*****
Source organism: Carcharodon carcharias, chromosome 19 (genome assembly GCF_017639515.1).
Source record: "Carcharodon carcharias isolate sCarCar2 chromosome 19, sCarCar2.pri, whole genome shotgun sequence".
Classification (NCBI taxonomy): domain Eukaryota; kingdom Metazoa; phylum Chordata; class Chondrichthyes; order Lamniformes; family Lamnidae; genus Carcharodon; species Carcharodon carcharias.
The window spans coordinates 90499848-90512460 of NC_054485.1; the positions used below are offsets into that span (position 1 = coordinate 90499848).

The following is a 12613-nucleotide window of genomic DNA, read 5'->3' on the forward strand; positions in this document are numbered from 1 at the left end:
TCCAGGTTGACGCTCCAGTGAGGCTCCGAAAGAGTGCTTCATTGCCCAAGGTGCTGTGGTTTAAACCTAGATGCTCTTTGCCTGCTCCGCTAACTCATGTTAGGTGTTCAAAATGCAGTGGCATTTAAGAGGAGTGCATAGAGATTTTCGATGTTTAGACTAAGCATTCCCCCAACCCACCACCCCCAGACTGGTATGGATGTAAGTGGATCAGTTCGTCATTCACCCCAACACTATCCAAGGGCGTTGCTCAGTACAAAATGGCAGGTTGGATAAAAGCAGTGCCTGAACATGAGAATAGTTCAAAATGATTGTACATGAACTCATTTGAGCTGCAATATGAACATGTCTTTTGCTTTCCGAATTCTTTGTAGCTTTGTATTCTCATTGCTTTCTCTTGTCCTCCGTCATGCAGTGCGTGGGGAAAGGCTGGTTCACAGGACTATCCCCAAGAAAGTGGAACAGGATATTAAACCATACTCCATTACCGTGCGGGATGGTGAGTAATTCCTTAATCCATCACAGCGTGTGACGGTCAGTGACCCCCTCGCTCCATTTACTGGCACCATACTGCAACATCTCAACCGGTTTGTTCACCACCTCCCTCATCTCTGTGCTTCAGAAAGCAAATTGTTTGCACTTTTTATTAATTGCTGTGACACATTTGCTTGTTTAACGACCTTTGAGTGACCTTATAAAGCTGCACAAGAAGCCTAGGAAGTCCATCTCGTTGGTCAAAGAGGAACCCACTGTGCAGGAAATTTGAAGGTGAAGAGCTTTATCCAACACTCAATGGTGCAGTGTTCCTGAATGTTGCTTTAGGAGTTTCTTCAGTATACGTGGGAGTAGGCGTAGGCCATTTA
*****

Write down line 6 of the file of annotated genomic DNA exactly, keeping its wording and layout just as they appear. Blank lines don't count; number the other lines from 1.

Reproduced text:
TCCAGGTTGACGCTCCAGTGAGGCTCCGAAAGAGTGCTTCATTGCCCAAGGTGCTGTGGTTTAAACCTAGATGCTCTTTGCCTGCTCCGCTAACTCATGTTAGGTGTTCAAAATGCAGTGGCATTTAAGAGGAGTGCATAGAGATTTTCGATGTTTAGACTAAGCATTCCCCCAACCCACCACCCCCAGACTGGTATGGATGTAAGTGGATCAGTTCGTCATTCACCCCAACACTATCCAAGGGCGTTGCTCAGTACAAAATGGCAGGTTGGATAAAAGCAGTGCCTGAACATGAGAATAGTTCAAAATGATTGTACATGAACTCATTTGAGCTGCAATATGAACATGTCTTTTGCTTTCCGAATTCTTTGTAGCTTTGTATTCTCATTGCTTTCTCTTGTCCTCCGTCATGCAGTGCGTGGGGAAAGGCTGGTTCACAGGACTATCCCCAAGAAAGTGGAACAGGATATTAAACCATACTCCATTACCGTGCGGGATGGTGAGTAATTCCTTAATCCATCACAGCGTGTGACGGTCAGTGACCCCCTCGCTCCATTTACTGGCACCATACTGCAACATCTCAACCGGTTTGTTCACCACCTCCCTCATCTCTGTGCTTCAGAAAGCAAATTGTTTGCACTTTTTATTAATTGCTGTGACACATTTGCTTGTTTAACGACCTTTGAGTGACCTTATAAAGCTGCACAAGAAGCCTAGGAAGTCCATCTCGTTGGTCAAAGAGGAACCCACTGTGCAGGAAATTTGAAGGTGAAGAGCTTTATCCAACACTCAATGGTGCAGTGTTCCTGAATGTTGCTTTAGGAGTTTCTTCAGTATACGTGGGAGTAGGCGTAGGCCATTTA